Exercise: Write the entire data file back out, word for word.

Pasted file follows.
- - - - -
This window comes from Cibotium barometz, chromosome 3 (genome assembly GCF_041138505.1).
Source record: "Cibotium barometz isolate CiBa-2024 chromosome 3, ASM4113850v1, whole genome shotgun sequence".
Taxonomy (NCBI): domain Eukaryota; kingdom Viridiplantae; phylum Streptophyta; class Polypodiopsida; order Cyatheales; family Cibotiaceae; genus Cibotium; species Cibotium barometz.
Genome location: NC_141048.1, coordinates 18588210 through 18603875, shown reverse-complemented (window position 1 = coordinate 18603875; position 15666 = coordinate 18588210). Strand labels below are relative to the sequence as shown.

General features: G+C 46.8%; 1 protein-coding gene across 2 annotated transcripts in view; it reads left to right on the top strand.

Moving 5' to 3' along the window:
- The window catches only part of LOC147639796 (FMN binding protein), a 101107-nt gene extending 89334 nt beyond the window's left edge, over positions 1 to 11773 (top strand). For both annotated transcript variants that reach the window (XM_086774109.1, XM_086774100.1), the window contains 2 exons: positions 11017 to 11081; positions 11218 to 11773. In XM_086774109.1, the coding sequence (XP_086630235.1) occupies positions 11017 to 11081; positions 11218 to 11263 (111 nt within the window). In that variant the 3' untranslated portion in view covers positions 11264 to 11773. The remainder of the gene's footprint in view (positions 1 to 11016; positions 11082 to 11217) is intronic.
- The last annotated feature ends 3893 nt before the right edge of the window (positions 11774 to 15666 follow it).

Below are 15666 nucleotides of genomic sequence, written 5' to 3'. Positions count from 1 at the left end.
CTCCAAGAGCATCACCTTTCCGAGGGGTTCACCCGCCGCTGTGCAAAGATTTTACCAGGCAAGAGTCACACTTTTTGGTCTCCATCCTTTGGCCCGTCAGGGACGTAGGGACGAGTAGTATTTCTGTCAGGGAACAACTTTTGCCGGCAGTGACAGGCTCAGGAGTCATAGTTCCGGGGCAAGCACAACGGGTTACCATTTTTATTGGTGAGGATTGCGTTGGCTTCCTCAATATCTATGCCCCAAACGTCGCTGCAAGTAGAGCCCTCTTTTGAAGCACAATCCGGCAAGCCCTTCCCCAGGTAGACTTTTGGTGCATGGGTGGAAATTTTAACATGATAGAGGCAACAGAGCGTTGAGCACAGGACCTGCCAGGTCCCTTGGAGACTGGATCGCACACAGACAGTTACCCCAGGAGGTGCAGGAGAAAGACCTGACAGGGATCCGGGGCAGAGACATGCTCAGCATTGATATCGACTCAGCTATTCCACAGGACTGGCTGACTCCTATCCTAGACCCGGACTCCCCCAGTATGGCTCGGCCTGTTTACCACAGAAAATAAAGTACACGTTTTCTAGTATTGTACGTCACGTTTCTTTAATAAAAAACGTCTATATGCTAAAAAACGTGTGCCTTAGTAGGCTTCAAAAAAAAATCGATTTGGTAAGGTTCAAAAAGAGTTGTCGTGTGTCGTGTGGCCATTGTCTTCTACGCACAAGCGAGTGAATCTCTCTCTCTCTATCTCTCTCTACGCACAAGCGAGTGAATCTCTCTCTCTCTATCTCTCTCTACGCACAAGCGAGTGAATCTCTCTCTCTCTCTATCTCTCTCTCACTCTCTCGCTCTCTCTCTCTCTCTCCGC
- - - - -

This window comes from Cibotium barometz, chromosome 3 (genome assembly GCF_041138505.1).
Source record: "Cibotium barometz isolate CiBa-2024 chromosome 3, ASM4113850v1, whole genome shotgun sequence".
Taxonomy (NCBI): domain Eukaryota; kingdom Viridiplantae; phylum Streptophyta; class Polypodiopsida; order Cyatheales; family Cibotiaceae; genus Cibotium; species Cibotium barometz.
Genome location: NC_141048.1, coordinates 18588210 through 18603875, shown reverse-complemented (window position 1 = coordinate 18603875; position 15666 = coordinate 18588210). Strand labels below are relative to the sequence as shown.

General features: G+C 46.8%; 1 protein-coding gene across 2 annotated transcripts in view; it reads left to right on the top strand.

Moving 5' to 3' along the window:
- The window catches only part of LOC147639796 (FMN binding protein), a 101107-nt gene extending 89334 nt beyond the window's left edge, over positions 1 to 11773 (top strand). For both annotated transcript variants that reach the window (XM_086774109.1, XM_086774100.1), the window contains 2 exons: positions 11017 to 11081; positions 11218 to 11773. In XM_086774109.1, the coding sequence (XP_086630235.1) occupies positions 11017 to 11081; positions 11218 to 11263 (111 nt within the window). In that variant the 3' untranslated portion in view covers positions 11264 to 11773. The remainder of the gene's footprint in view (positions 1 to 11016; positions 11082 to 11217) is intronic.
- The last annotated feature ends 3893 nt before the right edge of the window (positions 11774 to 15666 follow it).

Below are 15666 nucleotides of genomic sequence, written 5' to 3'. Positions count from 1 at the left end.
CTCCAAGAGCATCACCTTTCCGAGGGGTTCACCCGCCGCTGTGCAAAGATTTTACCAGGCAAGAGTCACACTTTTTGGTCTCCATCCTTTGGCCCGTCAGGGACGTAGGGACGAGTAGTATTTCTGTCAGGGAACAACTTTTGCCGGCAGTGACAGGCTCAGGAGTCATAGTTCCGGGGCAAGCACAACGGGTTACCATTTTTATTGGTGAGGATTGCGTTGGCTTCCTCAATATCTATGCCCCAAACGTCGCTGCAAGTAGAGCCCTCTTTTGAAGCACAATCCGGCAAGCCCTTCCCCAGGTAGACTTTTGGTGCATGGGTGGAAATTTTAACATGATAGAGGCAACAGAGCGTTGAGCACAGGACCTGCCAGGTCCCTTGGAGACTGGATCGCACACAGACAGTTACCCCAGGAGGTGCAGGAGAAAGACCTGACAGGGATCCGGGGCAGAGACATGCTCAGCATTGATATCGACTCAGCTATTCCACAGGACTGGCTGACTCCTATCCTAGACCCGGACTCCCCCAGTATGGCTCGGCCTGTTTACCACAGAAAATAAAGTACACGTTTTCTAGTATTGTACGTCACGTTTCTTTAATAAAAAACGTCTATATGCTAAAAAACGTGTGCCTTAGTAGGCTTCAAAAAAAAATCGATTTGGTAAGGTTCAAAAAGAGTTGTCGTGTGTCGTGTGGCCATTGTCTTCTACGCACAAGCGAGTGAATCTCTCTCTCTCTATCTCTCTCTACGCACAAGCGAGTGAATCTCTCTCTCTCTATCTCTCTCTACGCACAAGCGAGTGAATCTCTCTCTCTCTCTATCTCTCTCTCACTCTCTCGCTCTCTCTCTCTCTCTCCGC